Talking about Anxiety – the feelings, the emotions, how it makes us behave and the actions it controls – is a huge step towards understanding, and challenging the power of Anxiety.
So lets talk about it – when the time is right, reflection is good for understanding what happened during anxiety. Some of the Coaching model I have created for conquering mental health includes guidance and exercises which empower you to do just that.
Emotions are multi layered. Some we are consciously aware of, others are unconscious and need to be identified before we can process them.
Emotions are triggered by any and every situation – going to a new place, learning to a daunting new skill, meeting people or being in crowds, etc. These emotions can be positive or negative, insignificant or significant. Whether positive or negative, some emotions have a bigger impact than others. We are more inclined to collect negative emotions and they stay trapped in our emotional vessel – unless expressed in a healthy manner.
Both depression and anxiety magnify the negative emotions and make them feel all encompassing – leaving you feeling stuck, with no way out.
During stressful periods, periods of intense worry, anxiety and or depression – your thoughts become extremely negative and irrational often catastrophising situations in your mind. With blame, self blame and self destruct often front and centre, this can easily become a pattern, as we are socialised to self punish for mistakes, failures and not meeting the expectations of others from a very young age.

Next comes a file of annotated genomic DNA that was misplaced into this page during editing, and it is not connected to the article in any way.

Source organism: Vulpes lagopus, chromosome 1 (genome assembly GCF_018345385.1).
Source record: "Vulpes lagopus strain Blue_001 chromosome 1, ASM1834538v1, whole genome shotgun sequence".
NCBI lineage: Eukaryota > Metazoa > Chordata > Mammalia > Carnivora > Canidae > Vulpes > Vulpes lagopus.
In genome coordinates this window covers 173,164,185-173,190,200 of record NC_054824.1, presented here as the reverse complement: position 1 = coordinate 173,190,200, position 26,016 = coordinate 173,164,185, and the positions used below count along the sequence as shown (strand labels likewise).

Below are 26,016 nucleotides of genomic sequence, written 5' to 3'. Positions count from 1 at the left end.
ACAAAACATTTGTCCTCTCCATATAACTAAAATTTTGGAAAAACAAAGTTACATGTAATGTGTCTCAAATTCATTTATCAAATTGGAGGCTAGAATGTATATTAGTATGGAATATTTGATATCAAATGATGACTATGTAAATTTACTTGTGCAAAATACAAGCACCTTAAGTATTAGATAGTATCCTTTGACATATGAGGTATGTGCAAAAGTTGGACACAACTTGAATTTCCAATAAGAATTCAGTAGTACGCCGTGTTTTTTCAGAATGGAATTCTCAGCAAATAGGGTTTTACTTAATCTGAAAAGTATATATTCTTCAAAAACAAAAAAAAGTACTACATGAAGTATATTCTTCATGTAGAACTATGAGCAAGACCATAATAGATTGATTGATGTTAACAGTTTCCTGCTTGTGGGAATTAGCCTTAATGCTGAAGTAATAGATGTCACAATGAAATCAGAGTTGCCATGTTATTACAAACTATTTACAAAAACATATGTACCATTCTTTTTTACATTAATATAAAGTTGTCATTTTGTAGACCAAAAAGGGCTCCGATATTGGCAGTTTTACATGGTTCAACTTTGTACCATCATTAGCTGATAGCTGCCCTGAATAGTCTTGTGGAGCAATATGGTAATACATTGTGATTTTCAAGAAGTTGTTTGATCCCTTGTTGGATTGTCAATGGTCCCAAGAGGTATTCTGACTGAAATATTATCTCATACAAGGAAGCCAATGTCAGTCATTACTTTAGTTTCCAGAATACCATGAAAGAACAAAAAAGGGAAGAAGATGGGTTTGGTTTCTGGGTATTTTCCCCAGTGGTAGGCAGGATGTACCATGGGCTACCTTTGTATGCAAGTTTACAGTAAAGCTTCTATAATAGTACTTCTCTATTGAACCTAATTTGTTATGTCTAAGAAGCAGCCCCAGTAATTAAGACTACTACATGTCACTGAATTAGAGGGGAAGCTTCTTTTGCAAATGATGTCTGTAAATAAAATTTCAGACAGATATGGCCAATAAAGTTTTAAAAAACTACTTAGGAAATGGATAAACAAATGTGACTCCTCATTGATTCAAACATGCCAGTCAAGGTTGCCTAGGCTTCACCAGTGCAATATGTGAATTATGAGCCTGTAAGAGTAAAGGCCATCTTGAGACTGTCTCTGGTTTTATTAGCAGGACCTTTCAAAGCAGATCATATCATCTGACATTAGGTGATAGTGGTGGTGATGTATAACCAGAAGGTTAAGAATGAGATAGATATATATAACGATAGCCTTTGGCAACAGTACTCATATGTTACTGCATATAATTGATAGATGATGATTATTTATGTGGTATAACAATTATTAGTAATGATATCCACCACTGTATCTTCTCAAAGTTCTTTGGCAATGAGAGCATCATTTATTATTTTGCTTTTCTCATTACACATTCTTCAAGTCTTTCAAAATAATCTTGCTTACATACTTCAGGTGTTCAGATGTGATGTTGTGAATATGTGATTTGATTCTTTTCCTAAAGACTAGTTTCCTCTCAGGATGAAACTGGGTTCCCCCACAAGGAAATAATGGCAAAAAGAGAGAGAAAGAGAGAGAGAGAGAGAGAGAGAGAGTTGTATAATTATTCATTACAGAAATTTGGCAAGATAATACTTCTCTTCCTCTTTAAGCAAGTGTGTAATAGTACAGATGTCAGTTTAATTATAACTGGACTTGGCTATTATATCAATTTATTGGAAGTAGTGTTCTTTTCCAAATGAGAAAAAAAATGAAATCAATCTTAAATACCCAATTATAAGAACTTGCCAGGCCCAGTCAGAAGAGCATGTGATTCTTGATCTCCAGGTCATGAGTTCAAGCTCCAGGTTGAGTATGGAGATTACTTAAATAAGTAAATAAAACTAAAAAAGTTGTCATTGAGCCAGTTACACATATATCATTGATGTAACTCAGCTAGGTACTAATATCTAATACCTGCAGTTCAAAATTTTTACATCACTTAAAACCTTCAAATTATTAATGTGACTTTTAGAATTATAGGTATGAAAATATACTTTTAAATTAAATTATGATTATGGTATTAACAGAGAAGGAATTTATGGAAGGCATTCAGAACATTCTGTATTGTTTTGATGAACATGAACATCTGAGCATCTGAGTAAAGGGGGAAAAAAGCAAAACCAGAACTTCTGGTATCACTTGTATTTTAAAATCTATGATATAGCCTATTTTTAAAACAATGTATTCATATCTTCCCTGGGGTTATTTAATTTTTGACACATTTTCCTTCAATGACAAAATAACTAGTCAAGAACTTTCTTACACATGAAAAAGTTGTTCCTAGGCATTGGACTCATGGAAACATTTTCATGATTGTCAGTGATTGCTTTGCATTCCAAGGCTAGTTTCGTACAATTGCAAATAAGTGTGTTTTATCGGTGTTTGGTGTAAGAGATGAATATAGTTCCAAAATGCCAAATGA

While blame or self blame may feel ‘right’ at the time, it rarely leaves you feeling good long term. It destroys any foundation to make change. As you hide behind ‘reasons’ – often ones that are felt to be out of your control – therefore you do not need to take action.
But no action means no change. Accountability is key to taking back control of these negative thoughts. Recognising the thoughts and disrupting them, while making new choice about how you think, is very empowering.
Whilst living with depression and anxiety, you learn to hold the lid on your emotions. By attempting to control what happens in your life, you can feel as if you are coping well. However, life throws things up. These threaten to take away your control and spill all your emotions out. It makes you feel unsafe, and your behaviour is used to take back control.
Behaviour forms part of the way we communicate. When anxiety and depression are present, our communication is compromised. Behaviour becomes irrational, defensive, distrustful, cautious, protective and sometimes aggressive.
How to begin to understand and disrupt the patterns –You may or may not already know what triggers you are susceptible to. If you are unclear, they will be revealed as you start to understand the process. You may want to begin by identifying the behaviours. These are more visible and recognisable to you as they are external. You can even asked a trusted loved one / friend what behaviours they see.
Once you know the behaviours, you can begin to identify the thoughts that come from the emotions.
The aim is to challenge and change them, but this usually happens after the emotions are identified. Once you are regularly recognising the thoughts, you can begin to identify the emotion(s). Just by becoming aware you are disrupting the pattern.
When you can do this regularly, you are ready to start challenging and changing your thoughts and your behaviours.
By recognising the emotions triggered early in the process, you can choose different thoughts. If you get to the ‘thoughts’ process before you realise, you can choose different behaviours. Please don’t forget this is a process of learning and takes time, practice and patience.
Reflection is a great tool. After an anxiety or panic attack, or a particularly bad day, its beneficial to reflect what happened – this is how we learn.